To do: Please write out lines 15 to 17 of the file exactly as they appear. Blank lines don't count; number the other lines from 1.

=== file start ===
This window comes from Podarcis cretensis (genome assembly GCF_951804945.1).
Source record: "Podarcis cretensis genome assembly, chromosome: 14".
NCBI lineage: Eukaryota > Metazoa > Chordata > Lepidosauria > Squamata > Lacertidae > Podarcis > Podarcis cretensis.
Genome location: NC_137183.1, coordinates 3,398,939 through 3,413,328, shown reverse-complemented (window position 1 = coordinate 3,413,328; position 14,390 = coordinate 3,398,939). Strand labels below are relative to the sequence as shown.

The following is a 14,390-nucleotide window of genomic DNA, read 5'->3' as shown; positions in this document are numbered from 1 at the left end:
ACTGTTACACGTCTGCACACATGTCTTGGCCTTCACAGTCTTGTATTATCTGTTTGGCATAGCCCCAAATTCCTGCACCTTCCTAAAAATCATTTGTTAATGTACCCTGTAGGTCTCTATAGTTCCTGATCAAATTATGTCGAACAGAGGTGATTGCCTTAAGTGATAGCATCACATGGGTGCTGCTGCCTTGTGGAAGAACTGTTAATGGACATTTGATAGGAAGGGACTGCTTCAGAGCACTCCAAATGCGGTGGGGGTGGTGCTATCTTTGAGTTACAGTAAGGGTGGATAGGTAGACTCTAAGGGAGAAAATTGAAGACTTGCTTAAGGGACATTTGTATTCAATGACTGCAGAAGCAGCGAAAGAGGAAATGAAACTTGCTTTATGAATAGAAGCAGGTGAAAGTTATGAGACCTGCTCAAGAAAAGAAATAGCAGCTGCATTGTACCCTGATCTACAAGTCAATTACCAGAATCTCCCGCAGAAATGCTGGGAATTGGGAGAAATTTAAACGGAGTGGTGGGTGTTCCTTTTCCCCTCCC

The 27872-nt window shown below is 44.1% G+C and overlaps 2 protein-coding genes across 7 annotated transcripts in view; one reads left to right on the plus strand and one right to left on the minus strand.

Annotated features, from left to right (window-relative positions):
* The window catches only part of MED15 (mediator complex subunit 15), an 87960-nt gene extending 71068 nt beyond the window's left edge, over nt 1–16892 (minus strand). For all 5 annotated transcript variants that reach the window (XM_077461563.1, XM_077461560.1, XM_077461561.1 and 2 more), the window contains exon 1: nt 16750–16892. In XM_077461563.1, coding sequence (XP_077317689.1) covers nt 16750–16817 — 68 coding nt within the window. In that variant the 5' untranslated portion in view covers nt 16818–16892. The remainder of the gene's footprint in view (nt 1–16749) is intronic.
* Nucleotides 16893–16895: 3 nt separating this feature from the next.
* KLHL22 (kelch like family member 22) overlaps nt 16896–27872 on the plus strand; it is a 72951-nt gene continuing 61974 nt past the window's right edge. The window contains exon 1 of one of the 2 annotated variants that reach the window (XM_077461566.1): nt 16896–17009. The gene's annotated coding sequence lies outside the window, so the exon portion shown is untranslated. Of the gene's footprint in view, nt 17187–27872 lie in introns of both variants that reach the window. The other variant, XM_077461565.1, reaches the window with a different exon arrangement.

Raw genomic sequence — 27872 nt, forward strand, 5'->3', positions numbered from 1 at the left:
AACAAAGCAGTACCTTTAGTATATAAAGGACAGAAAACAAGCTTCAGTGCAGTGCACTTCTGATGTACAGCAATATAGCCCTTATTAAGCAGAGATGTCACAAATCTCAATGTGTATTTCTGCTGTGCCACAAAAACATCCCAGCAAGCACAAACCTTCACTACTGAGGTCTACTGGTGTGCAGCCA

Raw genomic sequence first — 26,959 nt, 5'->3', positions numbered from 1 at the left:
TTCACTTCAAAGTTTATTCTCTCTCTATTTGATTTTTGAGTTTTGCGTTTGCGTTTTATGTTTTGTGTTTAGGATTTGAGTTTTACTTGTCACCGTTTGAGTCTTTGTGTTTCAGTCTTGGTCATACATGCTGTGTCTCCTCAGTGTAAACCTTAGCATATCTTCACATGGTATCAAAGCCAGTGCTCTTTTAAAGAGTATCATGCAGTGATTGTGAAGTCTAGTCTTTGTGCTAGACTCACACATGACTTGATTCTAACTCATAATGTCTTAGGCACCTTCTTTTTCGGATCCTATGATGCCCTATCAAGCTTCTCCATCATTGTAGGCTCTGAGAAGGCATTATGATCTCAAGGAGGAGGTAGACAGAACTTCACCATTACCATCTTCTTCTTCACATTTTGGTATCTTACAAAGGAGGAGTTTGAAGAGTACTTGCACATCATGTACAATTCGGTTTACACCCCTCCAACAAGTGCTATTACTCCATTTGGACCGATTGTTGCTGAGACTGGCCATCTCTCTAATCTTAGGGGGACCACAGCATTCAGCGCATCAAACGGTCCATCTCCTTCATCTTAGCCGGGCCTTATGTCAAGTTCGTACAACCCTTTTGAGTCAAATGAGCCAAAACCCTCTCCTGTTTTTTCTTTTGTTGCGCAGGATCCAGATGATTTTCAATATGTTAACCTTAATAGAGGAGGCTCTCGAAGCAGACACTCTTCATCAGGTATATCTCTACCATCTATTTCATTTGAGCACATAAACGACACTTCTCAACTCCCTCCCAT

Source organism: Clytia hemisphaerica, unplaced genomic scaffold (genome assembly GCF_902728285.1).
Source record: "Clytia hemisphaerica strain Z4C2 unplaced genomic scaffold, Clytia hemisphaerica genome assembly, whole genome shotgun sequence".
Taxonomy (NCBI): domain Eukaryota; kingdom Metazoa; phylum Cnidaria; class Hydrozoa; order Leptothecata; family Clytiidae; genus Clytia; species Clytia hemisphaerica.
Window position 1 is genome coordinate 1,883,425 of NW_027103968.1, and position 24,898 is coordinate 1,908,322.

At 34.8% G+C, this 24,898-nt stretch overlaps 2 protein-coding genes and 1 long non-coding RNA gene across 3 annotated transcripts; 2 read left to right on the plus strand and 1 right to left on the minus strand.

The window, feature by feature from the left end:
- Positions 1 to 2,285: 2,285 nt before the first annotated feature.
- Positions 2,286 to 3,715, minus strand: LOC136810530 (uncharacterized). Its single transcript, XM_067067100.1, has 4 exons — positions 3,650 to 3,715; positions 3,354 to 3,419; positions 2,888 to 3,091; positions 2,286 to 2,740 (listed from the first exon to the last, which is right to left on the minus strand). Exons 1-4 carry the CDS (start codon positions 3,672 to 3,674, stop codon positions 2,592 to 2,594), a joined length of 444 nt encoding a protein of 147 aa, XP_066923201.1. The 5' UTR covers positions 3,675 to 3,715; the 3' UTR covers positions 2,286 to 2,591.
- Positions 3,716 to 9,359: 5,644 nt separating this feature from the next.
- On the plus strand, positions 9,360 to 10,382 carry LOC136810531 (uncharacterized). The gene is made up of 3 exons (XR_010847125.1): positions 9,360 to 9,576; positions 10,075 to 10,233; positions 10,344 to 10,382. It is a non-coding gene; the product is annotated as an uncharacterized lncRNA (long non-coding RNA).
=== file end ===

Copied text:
TTCACTTCAAAGTTTATTCTCTCTCTATTTGATTTTTGAGTTTTGCGTTTGCGTTTTATGTTTTGTGTTTAGGATTTGAGTTTTACTTGTCACCGTTTGAGTCTTTGTGTTTCAGTCTTGGTCATACATGCTGTGTCTCCTCAGTGTAAACCTTAGCATATCTTCACATGGTATCAAAGCCAGTGCTCTTTTAAAGAGTATCATGCAGTGATTGTGAAGTCTAGTCTTTGTGCTAGACTCACACATGACTTGATTCTAACTCATAATGTCTTAGGCACCTTCTTTTTCGGATCCTATGATGCCCTATCAAGCTTCTCCATCATTGTAGGCTCTGAGAAGGCATTATGATCTCAAGGAGGAGGTAGACAGAACTTCACCATTACCATCTTCTTCTTCACATTTTGGTATCTTACAAAGGAGGAGTTTGAAGAGTACTTGCACATCATGTACAATTCGGTTTACACCCCTCCAACAAGTGCTATTACTCCATTTGGACCGATTGTTGCTGAGACTGGCCATCTCTCTAATCTTAGGGGGACCACAGCATTCAGCGCATCAAACGGTCCATCTCCTTCATCTTAGCCGGGCCTTATGTCAAGTTCGTACAACCCTTTTGAGTCAAATGAGCCAAAACCCTCTCCTGTTTTTTCTTTTGTTGCGCAGGATCCAGATGATTTTCAATATGTTAACCTTAATAGAGGAGGCTCTCGAAGCAGACACTCTTCATCAGGTATATCTCTACCATCTATTTCATTTGAGCACATAAACGACACTTCTCAACTCCCTCCCAT

Source organism: Clytia hemisphaerica, unplaced genomic scaffold (genome assembly GCF_902728285.1).
Source record: "Clytia hemisphaerica strain Z4C2 unplaced genomic scaffold, Clytia hemisphaerica genome assembly, whole genome shotgun sequence".